The Catlin Arctic Survey ended safely on Wednesday, but the ice the team measured on the Arctic Ocean was so thin that this may be the last expedition of its kind ever attempted.
Scientists know from satellite images that the Arctic Ocean is a combination of first-year ice, which froze just last October and November, and multi-year ice, which has remained frozen for two winters or longer. Yet the three scientists trekking across the Arctic Ocean, measuring ice thickness and density by drilling holes through it, found first-year ice all along the way.
The average ice thickness the team measured was 1.77 meters. That thickness is similar to the height of an average adult and consistent with what is expected of first-year ice. It is also a little too thin for comfort — as navigator Ann Daniels put it, “You never know who’s going to go through.” On the open ocean, explorers have traditionally felt safer on ice that is at least two meters thick.
It may be that there was almost no second-year ice along the expedition’s route across what was supposed to be some of the thickest ice on the open ocean. Perhaps warmer water temperatures or lighter snowfall are making it difficult for second-year ice to grow thicker than first-year ice. Either way, the measurements confirm what scientists already supposed about the rapid thinning of Arctic ice since the 1970s. It’s a trend that has accelerated in the last two years, raising the prospect that the remaining Arctic ice cover could disintegrate any summer, and almost surely within five years, as soon as the weather is unusually warm or stormy.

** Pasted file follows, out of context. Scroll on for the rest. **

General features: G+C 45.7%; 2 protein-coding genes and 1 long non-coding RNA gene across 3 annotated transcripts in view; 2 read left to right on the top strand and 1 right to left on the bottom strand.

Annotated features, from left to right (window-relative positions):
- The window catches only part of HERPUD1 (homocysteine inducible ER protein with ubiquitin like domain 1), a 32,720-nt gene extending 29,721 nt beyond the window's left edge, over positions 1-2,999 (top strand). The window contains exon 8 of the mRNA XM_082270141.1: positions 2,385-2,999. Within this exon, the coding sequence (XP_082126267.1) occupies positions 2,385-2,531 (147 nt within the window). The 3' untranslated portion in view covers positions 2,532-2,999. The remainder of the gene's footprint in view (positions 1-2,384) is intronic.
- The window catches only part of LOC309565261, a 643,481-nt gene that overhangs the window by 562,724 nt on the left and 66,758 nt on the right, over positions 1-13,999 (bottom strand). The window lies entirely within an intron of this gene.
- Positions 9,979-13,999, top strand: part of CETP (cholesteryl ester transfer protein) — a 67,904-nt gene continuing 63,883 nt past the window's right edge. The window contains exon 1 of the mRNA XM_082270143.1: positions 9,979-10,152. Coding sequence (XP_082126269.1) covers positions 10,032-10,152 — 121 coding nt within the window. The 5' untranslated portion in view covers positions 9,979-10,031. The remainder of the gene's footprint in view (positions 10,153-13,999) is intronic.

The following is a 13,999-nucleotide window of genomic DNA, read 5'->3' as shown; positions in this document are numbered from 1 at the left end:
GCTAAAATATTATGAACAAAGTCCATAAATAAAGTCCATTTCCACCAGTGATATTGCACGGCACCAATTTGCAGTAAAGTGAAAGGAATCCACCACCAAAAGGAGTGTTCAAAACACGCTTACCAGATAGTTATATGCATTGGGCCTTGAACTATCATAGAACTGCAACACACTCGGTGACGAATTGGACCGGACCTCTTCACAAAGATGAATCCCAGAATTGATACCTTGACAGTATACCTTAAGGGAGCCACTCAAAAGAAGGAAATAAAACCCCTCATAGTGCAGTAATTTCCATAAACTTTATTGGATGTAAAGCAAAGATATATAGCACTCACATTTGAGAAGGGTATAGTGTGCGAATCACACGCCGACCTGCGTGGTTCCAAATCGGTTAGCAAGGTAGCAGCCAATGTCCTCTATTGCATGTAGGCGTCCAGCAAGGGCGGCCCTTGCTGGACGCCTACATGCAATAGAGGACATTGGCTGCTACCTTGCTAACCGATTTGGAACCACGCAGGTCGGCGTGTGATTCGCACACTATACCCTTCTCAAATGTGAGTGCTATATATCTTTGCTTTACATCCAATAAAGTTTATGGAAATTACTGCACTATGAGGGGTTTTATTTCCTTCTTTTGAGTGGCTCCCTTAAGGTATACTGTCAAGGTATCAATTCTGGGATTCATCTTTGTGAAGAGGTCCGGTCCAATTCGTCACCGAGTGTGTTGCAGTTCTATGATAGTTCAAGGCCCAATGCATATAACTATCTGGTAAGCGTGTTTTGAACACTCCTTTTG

Ice is expected to hold out longer in an area north of Greenland and Ellesmere Island, where it has a chance to stay anchored to a frozen shoreline, but as the ice gets thinner, even that depends on the wind. As soon as the wind changes direction in late summer, that ice too would scatter.
The ice melt has followed a normal pattern so far this spring, but ice melt in May mostly clears out sub-Arctic locations such as the Baltic Sea and the Sea of Okhotsk, so it isn’t a good predictor of what may happen on the Arctic Ocean during the summer months. Thin ice melts faster, and the ice on the Arctic is the thinnest we have ever seen in springtime.